History of Thanksgiving
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Politics and Activism

History of Thanksgiving

How Thanksgiving Came To Be.

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History of Thanksgiving
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Thanksgiving is a United States holiday that is celebrated every year on the fourth Thursday of November. It’s a holiday where people around the country come together and give thanks. But do you know the history of the holiday?

In 1620, a hundred and two passengers boarded a ship named the Mayflower near Plymouth, England. The passengers sought a new home where they could freely practice their faith. They decided to head to the “New World” where they heard stories of how good it was there. Sixty-six days later, they landed near the tip of Cape Cod. A month later, they arrived at the Massachusetts Bay. There, they began to build their colony.

The first winter was not kind to the Pilgrims. Most people stayed on the ship where they suffered from exposure and outbreaks of diseases. By spring, only half of the original passengers and crew survived. The people that made it through the harsh winter moved onto land, and were visited by an Abenaki Indian.

Several days later, the Abenaki Indian visited the Pilgrims once more, but this time, was with a fellow Native American named Squanto. Squanto was a member of the Pawtuxet tribe that was kidnapped by an English sea captain who later sold them into slavery, but Squanto escaped to London, and later returned to the New World.

Squanto was the one that taught the Pilgrims how to cultivate corn, extract sap from maple trees, catch fish, and avoid the plants in the area that were poisonous. Plus, Squanto helped the Pilgrims make an alliance with a local tribe called Wampanoag. In November of 1621, Governor William Bradford organized a feast to celebrate the Pilgrims’ first successful corn harvest. This is known as the “first Thanksgiving.” The festival lasted for three days.Two years later, the Pilgrims celebrated once more to mark the end of a long drought.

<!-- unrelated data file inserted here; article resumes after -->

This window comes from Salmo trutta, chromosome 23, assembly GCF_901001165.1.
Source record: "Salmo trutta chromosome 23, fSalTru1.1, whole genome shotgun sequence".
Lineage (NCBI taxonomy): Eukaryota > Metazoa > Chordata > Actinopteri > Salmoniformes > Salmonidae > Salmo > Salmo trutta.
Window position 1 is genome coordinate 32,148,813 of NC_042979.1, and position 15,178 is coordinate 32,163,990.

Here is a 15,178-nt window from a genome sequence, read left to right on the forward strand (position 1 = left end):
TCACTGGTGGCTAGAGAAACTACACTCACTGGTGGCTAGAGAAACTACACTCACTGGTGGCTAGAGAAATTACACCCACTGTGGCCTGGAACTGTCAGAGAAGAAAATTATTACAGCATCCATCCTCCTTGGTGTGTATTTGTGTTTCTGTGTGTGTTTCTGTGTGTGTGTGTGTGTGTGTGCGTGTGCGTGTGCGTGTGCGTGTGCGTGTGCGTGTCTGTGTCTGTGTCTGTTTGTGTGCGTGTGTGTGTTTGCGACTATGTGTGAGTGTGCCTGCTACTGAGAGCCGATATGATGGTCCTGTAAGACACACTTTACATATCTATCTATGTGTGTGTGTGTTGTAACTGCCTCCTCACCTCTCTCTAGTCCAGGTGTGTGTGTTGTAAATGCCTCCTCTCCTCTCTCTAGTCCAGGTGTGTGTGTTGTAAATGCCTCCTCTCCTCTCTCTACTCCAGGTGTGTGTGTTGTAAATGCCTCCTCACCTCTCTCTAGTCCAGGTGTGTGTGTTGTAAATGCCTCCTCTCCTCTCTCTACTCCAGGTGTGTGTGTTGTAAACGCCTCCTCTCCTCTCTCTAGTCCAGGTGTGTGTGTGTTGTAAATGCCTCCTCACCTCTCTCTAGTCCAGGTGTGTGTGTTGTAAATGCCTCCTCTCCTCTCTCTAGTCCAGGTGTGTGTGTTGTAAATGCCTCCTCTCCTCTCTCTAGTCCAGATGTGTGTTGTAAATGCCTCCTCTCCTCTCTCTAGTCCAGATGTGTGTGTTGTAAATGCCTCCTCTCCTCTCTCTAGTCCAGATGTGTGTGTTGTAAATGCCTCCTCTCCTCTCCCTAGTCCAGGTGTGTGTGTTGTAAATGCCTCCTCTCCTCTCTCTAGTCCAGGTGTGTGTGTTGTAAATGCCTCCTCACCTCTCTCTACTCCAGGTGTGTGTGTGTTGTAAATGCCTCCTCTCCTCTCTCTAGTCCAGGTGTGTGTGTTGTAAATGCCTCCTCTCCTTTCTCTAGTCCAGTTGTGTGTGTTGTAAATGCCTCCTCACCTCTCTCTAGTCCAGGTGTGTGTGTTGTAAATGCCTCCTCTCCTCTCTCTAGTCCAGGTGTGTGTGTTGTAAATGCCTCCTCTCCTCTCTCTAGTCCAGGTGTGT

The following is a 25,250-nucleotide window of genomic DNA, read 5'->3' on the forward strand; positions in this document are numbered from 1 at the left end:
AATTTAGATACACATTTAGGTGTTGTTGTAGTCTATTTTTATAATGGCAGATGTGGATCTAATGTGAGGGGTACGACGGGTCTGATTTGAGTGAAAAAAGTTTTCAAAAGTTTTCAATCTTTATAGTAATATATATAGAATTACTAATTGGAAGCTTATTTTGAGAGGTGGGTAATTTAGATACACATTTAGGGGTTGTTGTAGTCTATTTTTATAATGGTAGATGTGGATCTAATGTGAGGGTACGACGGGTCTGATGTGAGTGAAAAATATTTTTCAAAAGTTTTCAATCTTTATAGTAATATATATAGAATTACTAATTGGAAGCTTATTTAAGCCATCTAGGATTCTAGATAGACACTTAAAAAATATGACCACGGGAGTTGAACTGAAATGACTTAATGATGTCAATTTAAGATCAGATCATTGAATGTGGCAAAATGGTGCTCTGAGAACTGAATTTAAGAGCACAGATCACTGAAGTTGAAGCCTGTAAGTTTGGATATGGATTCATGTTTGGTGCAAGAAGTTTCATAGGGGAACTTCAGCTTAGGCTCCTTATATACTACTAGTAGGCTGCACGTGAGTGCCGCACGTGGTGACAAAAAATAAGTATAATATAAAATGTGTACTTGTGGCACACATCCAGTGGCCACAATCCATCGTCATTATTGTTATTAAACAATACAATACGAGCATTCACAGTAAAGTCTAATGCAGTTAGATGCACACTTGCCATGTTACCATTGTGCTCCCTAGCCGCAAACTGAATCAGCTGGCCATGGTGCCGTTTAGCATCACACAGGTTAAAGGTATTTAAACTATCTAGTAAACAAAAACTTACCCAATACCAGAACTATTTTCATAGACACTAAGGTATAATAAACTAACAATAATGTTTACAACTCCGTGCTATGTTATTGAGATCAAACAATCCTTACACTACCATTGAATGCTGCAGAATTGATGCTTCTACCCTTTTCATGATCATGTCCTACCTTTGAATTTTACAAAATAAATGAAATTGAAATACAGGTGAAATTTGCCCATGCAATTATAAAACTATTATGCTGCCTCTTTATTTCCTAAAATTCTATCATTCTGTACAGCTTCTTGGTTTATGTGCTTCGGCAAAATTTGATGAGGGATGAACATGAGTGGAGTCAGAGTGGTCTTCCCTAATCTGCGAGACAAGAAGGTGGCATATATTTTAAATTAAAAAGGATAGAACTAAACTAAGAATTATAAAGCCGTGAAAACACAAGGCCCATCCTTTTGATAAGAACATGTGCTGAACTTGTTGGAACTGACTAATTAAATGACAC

In 1789, President Washington issued the first Thanksgiving proclamation. John Adams and James Madison, both during their presidencies, also designated days for giving thanks.

In 1817, New York was the first state to officially adopt an annual Thanksgiving holiday along with other several states, but each state celebrated the holiday on different days.



In 1827, Sarah Josepha Hale, an author, launched a campaign to make Thanksgiving a national holiday. She published several editorials and sent letters to governors, senators, and presidents. She fought for thirty-six years.

In 1863, President Lincoln made her request. The president established Thanksgiving in November on the final Thursday of the month.

In 1941, President Roosevelt reluctantly signed a bill stating that every year, on the fourth Thursday in November is Thanksgiving, ending Roosevelt’s plan known as Franksgiving.

That’s how Thanksgiving came to be as we know it today.

Thanksgiving is one of my favorite holidays. I love everything about Thanksgiving. There are a few traditions that I can always count on that me and my family do. One, we always sausage, cheese, and crackers for lunch, we have turkey, stuffing, and mash potatoes for dinner (along with other food), and pie for dessert. Second, we break the wishbone. The odds are against me it seems with this one. It's rare for me to get the bigger part, but it's okay. Third, we always watch the parade and football especially when the Packers are playing.

This year, there is a lot of negative stuff happening in the world, but thankfully, there is also a lot of positive stuff happening as well. I have to be thankful for, and I can't wait for Thanksgiving next week. I hope that everyone has a good Thanksgiving as well!

Source: History of Thanksgiving
History Channel (2017)
A+E Networks

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